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What’s Behind the Middle East Riots?

Posted on the 18 September 2012 by Periscope @periscopepost
Screen shot of Innocence of Muslims, the film causing outrage across the Middle East and North Africa. Screen shot of Innocence of Muslims, the film causing outrage across the Middle East and North Africa.

The background

US interests across the world have come under attack by protestors, leaving US ambassador to Libya Chris Stevens dead. The US evacuated all non-essential embassy staff after violent demonstrations in Libya, Tunisia, Indonesia, Sudan, Pakistan, Egypt, Yemen and Afghanistan.

At the center of the protests is an amateur US film that mocks the Prophet Mohammed, condemned by several Muslim leaders as ‘blasphemous’. But is this is case of freedom of speech versus religion, or are President Obama’s Middle East policies the real reason for the riots?

A gulf between Western and Muslim worlds

“The West’s failure to understand the Muslim world has been analysed to the point of exhaustion,” wrote David Blair in The Telegraph. “But the attacks on US and other Western embassies this week have surely demonstrated that the absence of understanding cuts both ways.” Blair pointed out that Egyptian President Mohammed Morsi told President Obama that he was furious over the YouTube film; but this attitude demonstrates a lack of understanding of the importance of free expression in Western countries: “The President of the United States cannot be held responsible for the thoughts, opinions and actions of 300 million Americans. Nor, in a free society, can he ban his citizens from expressing themselves, even if they sometimes do so in crass and offensive ways.”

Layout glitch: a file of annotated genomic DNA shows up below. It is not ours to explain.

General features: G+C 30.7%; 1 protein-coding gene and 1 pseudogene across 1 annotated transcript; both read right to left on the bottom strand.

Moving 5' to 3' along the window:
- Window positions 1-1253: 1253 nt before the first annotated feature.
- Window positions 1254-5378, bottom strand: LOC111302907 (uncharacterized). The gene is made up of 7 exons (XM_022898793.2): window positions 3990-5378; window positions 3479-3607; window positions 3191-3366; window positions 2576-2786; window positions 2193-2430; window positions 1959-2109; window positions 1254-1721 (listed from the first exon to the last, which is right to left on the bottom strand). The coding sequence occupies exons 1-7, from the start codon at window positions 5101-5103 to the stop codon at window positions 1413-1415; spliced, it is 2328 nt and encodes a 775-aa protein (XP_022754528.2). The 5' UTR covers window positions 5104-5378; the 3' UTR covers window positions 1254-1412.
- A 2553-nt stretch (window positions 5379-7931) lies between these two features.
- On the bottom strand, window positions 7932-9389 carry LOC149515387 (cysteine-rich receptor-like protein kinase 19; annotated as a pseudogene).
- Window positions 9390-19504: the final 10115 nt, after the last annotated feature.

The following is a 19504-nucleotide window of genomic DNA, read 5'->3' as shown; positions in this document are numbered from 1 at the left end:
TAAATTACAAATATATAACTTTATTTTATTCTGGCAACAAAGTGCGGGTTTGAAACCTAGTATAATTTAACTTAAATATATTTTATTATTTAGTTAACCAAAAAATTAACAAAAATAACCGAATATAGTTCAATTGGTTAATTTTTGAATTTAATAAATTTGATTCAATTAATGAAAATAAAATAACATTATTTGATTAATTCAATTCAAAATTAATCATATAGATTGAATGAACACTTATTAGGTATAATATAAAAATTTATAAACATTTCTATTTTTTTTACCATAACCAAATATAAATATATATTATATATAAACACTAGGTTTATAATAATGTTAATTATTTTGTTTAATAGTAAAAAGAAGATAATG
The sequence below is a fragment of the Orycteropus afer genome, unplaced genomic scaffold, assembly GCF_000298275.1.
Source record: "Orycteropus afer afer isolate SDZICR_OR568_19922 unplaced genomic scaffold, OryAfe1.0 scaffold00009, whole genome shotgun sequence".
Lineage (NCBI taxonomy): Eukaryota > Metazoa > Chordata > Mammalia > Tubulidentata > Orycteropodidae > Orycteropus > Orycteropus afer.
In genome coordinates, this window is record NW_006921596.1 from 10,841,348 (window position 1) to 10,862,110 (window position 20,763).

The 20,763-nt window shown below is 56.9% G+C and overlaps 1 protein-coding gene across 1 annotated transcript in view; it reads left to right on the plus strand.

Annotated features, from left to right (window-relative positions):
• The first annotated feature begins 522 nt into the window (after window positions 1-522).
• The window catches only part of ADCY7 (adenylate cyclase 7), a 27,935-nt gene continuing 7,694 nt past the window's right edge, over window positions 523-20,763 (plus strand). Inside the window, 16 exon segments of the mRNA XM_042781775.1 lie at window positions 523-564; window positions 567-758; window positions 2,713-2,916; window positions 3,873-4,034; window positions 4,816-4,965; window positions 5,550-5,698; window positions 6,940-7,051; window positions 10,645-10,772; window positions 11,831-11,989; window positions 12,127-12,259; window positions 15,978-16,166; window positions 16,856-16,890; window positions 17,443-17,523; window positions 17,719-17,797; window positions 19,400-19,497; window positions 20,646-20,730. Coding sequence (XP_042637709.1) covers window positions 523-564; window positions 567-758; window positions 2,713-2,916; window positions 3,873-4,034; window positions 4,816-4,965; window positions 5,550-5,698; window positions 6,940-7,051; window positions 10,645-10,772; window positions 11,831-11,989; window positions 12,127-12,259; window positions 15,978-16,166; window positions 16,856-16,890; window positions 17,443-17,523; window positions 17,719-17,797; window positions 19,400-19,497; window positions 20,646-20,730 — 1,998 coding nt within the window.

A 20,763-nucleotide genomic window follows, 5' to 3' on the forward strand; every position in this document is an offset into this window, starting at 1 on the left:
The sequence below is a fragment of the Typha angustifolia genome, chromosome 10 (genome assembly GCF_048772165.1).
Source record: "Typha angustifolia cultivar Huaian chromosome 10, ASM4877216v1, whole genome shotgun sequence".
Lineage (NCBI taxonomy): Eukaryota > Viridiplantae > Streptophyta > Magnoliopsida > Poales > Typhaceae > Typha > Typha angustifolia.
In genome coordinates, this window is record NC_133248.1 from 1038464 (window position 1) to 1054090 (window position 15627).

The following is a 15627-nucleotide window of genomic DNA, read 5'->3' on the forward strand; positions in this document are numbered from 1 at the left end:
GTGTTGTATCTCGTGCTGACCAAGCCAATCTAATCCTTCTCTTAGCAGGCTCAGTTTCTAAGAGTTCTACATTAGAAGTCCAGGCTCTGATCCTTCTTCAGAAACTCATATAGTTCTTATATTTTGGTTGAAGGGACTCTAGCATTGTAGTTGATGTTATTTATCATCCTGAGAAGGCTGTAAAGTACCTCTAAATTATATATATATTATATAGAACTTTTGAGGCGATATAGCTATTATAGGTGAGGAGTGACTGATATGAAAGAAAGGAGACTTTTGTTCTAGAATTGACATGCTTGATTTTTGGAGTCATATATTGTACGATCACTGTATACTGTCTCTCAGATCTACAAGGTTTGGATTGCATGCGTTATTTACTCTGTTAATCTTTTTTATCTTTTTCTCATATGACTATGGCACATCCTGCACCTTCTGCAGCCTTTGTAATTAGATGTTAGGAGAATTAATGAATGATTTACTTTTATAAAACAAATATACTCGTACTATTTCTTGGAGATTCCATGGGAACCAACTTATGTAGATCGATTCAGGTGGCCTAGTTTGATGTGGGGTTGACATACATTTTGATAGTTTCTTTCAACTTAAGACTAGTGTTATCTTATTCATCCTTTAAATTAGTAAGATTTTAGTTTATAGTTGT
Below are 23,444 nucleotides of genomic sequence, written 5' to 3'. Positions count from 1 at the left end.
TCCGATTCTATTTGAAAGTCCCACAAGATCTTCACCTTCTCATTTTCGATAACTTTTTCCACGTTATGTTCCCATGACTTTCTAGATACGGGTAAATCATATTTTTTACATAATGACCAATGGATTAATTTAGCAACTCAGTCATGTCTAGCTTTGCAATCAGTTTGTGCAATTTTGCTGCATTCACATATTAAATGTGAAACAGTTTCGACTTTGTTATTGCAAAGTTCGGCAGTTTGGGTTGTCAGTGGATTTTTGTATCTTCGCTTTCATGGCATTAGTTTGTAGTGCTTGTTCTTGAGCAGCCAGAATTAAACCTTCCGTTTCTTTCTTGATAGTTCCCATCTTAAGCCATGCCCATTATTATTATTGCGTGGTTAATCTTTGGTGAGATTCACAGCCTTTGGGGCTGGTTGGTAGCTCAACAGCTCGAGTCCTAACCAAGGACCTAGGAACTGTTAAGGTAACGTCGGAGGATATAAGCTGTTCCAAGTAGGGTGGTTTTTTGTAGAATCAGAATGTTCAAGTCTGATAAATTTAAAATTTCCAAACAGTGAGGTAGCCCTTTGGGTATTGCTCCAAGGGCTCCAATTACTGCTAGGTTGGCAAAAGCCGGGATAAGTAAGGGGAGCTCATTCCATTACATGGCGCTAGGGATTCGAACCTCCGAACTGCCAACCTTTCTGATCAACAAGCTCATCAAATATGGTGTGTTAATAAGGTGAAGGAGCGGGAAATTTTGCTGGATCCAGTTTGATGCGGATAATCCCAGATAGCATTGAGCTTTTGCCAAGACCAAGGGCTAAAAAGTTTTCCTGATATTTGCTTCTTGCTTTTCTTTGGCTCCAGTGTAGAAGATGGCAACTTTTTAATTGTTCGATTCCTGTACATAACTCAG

Most Muslims aren’t protesting

“While the killing of American diplomats and other ongoing violence dominates news of the protests, what is less noted is that most Muslims aren’t protesting. And many Islamic religious leaders are calling for people to protest peacefully, if at all,” pointed out a Christian Science Monitor editorial. According to the editorial, there are signs that freedom of speech and tolerance are spreading around the world: “Last year, the watchdog group Freedom House found the percentage of people living in either a free or partly free country is 65 percent. In the past three decades, the number of countries in those categories has risen to 76 from 61.”

We need to understand riot mysteries

Obama and his team handled the crisis very well under trying circumstances, wrote Leslie H. Gelb at The Daily Beast. What the administration now needs to do is find out exactly went wrong at the embassies in Libya and Cairo, in order to prevent future attacks. For example, Gelb asked, were Libyan security guards complicit in the attack and did Egyptian security forces do their best to hold back the mob? “Obama, in particular, will have to twist arms to solve the mysteries raised by these awful riots. And he’ll have to go further and crack Libyan and Egyptian heads to get those governments to do what they must to protect American diplomats,” said Gelb.

Obama to blame for failure of leadership

What caused the riots is “a perception of American weakness” wrote Mark A. Thiessen in The Washington Post. “Across the region, people see the United States in retreat. They see Obama pulling all U.S. forces out of Iraq and preparing to do the same in Afghanistan. They see an American ambassador killed in Libya.” And the reason for this perceived weakness lies in Obama’s Middle East policies – a failure to engage with Syria, for example, or to support Egypt’s protestors until it became clear the Mubarak regime was finished. “The failure of Obama’s policies in the Middle East is not the fall of dictators in Cairo and Tripoli; it is the failure of leadership in Washington,” said Thiessen.

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